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OKay so I found that this frame has size 72 bytes with no explanation and I can't seem to be able to figure out why .
Ethernet payload will be : ip header + arp packet
Arp packet with ip & ethrnet according to wiki has length 28 bytes.
So we have:
28 + 20 (from the header with no options) = 48 bytes (minimum payload in ethernet is 46 bytes so it's enough (?)) 48 + 14 header + 8 (sfd + preamble) = 70 bytes

What am I missing?

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An ARP packet for 48-bit MAC (like over Ethernet) is 28 bytes, see RFC 826. ARP does not use an IPv4 header but uses its own EtherType of 0x0806.

ARP's size is less than the minimum payload for Ethernet of 46 bytes, so the frame is padded to the minimum frame size of 64 bytes (including 18 bytes overhead[*1]). Note that when you're capturing outgoing frames these may show up without padding, not resembling what actually goes on the wire. Also, many capturing tools omit the FCS.

Preamble, SFD and IPG (7+1+12=20 bytes total) are not part of a frame (L2) but physical-layer (L1) overhead.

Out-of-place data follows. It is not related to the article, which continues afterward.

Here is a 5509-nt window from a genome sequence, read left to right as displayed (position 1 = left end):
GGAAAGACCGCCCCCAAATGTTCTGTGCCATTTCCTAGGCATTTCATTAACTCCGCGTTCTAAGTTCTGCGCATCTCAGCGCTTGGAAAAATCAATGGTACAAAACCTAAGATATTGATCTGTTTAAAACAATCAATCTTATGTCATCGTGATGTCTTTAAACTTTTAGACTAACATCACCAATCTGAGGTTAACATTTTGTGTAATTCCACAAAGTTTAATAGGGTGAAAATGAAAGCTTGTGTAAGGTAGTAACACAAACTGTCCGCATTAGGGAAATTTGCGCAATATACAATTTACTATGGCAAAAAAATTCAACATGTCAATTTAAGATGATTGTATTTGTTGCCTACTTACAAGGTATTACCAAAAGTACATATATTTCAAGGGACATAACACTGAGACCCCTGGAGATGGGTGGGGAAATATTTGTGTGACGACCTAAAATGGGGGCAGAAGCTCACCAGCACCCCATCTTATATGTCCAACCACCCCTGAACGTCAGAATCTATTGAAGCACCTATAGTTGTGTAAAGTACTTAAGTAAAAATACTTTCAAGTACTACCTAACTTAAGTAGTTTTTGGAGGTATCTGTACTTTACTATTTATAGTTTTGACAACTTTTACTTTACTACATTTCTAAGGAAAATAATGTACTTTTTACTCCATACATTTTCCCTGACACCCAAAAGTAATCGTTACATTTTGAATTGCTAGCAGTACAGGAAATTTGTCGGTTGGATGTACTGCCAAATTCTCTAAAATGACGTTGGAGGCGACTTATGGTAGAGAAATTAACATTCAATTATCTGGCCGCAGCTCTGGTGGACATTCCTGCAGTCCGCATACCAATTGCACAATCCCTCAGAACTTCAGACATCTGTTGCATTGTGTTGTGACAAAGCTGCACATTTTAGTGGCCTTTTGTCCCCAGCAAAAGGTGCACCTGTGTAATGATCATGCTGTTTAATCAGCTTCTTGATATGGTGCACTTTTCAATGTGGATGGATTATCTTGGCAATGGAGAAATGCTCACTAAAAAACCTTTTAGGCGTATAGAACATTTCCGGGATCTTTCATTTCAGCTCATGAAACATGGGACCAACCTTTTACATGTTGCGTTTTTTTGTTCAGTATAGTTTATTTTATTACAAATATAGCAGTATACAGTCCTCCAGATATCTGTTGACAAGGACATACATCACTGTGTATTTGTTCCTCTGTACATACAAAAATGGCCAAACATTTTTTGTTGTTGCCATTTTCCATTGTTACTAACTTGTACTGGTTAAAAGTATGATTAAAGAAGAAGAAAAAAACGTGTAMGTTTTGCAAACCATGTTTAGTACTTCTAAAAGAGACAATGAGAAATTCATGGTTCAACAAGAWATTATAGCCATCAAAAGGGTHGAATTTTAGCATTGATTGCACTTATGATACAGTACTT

[*1] destination MAC (6), source MAC (6), EtherType (2), FCS (4), see IEEE 802.3 Clause 3; the 802.1q option adds 4 bytes, QinQ 8 bytes.

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  • I includeed spf and preable just because they were where mentioned in the answer, in fact the answer was a plain : "72 bytes (including padding, sfd, preamble) " but I could not figure it out. I still need some help : so you are saying that there is no ip header? which leaves us with 28 bytes (so we need padding up to 46 ) 14 + 46 = 60 < 64 so we need more padding --> (we need 4 more bytes exactly) so payload 46 + 4 = 50 , so shouldn't it be 64? What are those 18 you are mentioning? Jan 29 at 16:19
  • If that's a homework question, those are explicitly off-topic here, see the help center. You've asked about a frame and a frame doesn't include anything from the physical layer. All your questions are in the answer.
    – Zac67
    Jan 29 at 16:41
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    @brucebanner wikipedia article has a very nice picture explaining all of this. I belive those 4 bytes you are missing are the checksum in the end.
    – Effie
    Jan 29 at 17:41
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    @brucebanner The frame is 64 bytes, but if you add preamble and SFD it's 72 bytes.
    – Zac67
    Jan 29 at 18:18

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